Lee Sandford with her parents and son Gregor in Glasgow this spring
By Lee Sandford
Up there with the words and phrases that have entered our common lexicon in the last year — lockdown, Zoom-fatigue, and “Which one did you get?” — is the term self-care. It’s mostly purported as a counter to the anxiety pandemic that the original one brought with it.
Before “Covid hit” (there’s another one if you’re playing 2020 Bingo), self-care for me was exercise, time outside, and meals and laughs with the people I love. Then, during lockdown, I joined in the trend towards simple home pleasures such as painting and jigsaw puzzles and have to say that as an ambivert the downtime indoors held a lot of appeal.
When we entered our new hybrid world, post full lockdown, pre full normality, I was lucky that I got back to work as usual, and my job, as a fitness instructor and personal trainer, is part of my self-care regimen. My physical self-care is covered by the exercise, my spiritual by being in nature, and my social and emotional because I love my clients and the sense of community they bring. Being able to see friends again, the odd very early-to-bed night, giving myself permission to binge-watch a show, and working out with my own trainer twice a week, rounded out the list, and all was well in the self-care world of Lee.
Recently, however, I had the experience of self-care not just slipping away but falling abruptly off a precipice.
I traveled back to Scotland to visit my parents, who are now in a care home, and my older kids, who are at university there. Restrictions are such that I had to quarantine in my parents’ empty house before I could see any of them. After a really busy few weeks at home and work, it was nice to sleep in, go for long walks along the beach, or drives in the car. I created easy nutritious meals for one, and even embraced a slightly extended skin care routine. I felt like I had all the time in the world to get around to penning a Rye Record column, stacking up draft social media posts, or even finishing my tax return.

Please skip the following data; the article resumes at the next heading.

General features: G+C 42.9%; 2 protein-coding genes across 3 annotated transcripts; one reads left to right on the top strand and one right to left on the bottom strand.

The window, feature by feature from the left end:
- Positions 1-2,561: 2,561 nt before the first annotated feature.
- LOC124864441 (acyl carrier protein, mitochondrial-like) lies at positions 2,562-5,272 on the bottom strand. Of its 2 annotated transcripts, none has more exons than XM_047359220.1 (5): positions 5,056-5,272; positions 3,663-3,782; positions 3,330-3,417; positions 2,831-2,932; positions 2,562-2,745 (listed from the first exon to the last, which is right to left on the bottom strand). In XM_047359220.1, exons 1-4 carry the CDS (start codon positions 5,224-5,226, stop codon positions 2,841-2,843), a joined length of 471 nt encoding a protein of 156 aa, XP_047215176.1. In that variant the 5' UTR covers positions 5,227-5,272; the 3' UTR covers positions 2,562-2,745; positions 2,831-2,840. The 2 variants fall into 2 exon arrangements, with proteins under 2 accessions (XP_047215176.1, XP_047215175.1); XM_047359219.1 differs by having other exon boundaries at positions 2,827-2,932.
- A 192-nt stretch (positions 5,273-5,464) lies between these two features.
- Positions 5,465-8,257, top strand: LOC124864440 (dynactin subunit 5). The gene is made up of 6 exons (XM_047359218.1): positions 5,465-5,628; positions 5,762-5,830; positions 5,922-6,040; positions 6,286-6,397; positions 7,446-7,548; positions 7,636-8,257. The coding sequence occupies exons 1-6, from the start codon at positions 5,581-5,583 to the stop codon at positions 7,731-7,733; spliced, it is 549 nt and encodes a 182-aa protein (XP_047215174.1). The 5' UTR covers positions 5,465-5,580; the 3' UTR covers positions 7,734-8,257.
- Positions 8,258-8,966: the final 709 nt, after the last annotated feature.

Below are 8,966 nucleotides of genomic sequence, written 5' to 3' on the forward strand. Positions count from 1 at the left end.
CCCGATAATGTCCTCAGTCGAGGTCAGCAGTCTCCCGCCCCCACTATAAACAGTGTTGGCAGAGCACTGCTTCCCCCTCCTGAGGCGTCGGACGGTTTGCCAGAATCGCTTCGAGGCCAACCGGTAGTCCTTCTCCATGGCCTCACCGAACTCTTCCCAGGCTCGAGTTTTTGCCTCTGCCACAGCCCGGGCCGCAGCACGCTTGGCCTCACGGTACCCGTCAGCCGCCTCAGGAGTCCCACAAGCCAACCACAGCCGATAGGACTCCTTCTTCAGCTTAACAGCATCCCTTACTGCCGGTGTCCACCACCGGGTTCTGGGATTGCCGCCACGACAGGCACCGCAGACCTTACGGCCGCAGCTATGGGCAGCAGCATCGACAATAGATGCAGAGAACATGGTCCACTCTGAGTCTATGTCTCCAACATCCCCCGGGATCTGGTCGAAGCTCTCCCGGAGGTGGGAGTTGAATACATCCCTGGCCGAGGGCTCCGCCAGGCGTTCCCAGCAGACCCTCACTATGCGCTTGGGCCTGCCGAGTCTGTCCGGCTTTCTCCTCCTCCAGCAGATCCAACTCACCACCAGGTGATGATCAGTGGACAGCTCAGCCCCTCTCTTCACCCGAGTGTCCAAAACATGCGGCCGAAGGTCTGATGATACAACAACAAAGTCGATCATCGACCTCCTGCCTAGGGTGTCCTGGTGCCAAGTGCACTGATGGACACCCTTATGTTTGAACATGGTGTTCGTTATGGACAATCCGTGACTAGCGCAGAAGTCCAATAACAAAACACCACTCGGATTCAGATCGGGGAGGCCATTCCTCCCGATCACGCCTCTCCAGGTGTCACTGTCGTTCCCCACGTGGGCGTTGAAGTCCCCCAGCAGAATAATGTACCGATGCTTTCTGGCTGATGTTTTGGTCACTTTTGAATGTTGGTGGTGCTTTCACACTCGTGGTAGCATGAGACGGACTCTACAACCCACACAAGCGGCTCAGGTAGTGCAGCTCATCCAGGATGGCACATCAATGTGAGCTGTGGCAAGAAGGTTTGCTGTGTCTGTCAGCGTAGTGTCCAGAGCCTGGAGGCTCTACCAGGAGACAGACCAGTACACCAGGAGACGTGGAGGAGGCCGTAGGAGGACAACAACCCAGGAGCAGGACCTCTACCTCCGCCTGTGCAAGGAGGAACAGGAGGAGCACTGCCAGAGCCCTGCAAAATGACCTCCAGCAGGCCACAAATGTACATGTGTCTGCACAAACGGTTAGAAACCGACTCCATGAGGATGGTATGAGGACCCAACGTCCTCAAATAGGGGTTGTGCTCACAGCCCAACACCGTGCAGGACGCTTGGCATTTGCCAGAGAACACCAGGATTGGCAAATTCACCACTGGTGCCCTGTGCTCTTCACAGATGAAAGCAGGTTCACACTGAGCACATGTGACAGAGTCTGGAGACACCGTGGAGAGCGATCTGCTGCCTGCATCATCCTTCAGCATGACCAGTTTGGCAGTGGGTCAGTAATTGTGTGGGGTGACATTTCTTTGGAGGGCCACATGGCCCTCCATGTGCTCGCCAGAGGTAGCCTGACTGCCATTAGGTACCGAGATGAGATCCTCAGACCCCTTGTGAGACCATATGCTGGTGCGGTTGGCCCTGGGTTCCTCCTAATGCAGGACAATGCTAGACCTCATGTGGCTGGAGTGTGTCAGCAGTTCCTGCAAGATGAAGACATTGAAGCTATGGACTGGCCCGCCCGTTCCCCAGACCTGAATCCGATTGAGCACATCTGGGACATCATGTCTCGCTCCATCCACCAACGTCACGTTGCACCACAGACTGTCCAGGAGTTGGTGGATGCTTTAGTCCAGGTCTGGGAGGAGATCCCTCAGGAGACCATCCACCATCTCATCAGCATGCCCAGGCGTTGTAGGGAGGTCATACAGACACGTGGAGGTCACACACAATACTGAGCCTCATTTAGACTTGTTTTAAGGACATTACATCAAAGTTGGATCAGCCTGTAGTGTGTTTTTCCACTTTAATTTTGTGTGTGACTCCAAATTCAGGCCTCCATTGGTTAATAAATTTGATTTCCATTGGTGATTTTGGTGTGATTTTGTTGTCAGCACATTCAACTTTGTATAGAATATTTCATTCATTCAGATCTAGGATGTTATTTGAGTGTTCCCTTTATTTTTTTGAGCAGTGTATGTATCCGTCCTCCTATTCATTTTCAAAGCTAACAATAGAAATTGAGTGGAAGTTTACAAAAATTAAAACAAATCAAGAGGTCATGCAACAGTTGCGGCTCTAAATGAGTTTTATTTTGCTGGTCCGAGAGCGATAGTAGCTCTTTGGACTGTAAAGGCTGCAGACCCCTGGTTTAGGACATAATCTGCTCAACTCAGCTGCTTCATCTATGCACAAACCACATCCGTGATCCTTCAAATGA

Then, my quarantine ended, and I could travel between my home base on the West coast, and Glasgow, where my kids and parents are, a 45-minute drive. I didn’t realize until a week later but looking after me didn’t just go to the bottom of the list, it wasn’t even on the list. It wasn’t a conscious decision that getting to my parents in time to take them out for an early lunch meant I couldn’t exercise in the morning; it just fell off the radar. A friend’s 50th birthday came and went, despite plans to take her flowers and enjoy a chat and reminisce, which is always good for the soul as I have known her for 45 of those years. I didn’t even add to the well-wishes on social media because I had time for essential communication only on my phone. I felt so busy and rushed, I wasn’t even properly hydrated, often only having a dreaded Diet Coke with lunch. (Which is a crime, because never mind the scenery, golf, and friendly people, Scottish people’s greatest pride is in the quality of our tap water!)
So, while my emotional self-care was overflowing in time with lots of my closest family, other areas were suffering.
When I squeezed in a text to my trainer, saying I missed our workouts, it finally dawned on me how I unquestioningly let all those things fall by the wayside. We are both veterans of the fitness industry a big part of our job is coaxing clients into making their own health a priority, but we are also both similar-aged moms and daughters and compared notes on how easily that can slip even for us. It’s probably because as members of the sandwich generation it indeed brings us joy doing things that make our parents and children happy, but if we watched clients do the same, we’d chide them.
So, as much as reminder for myself, here are a couple of tips to make your most essential elements of self-care an immovable priority.
Firstly, recognize what you want to prioritize. Think about what things relax and recharge you. If you know what they are, you’re less likely to feeling lethargic and waste precious downtime scrolling through your phone.
Then, put the time aside to do those things. Make it an appointment in your calendar. There’s a high chance you’ll feel self-indulgent or even selfish at first, but as it becomes a habit you won’t even associate with those feelings.
Rest assured that the people around you also won’t notice any more when it becomes a routine. Your spouse or children might notice you missing the first couple of times you go out for a 30-minute walk or run, but they’ll soon get used to it too.
So, go ahead and give yourself permission to look after you.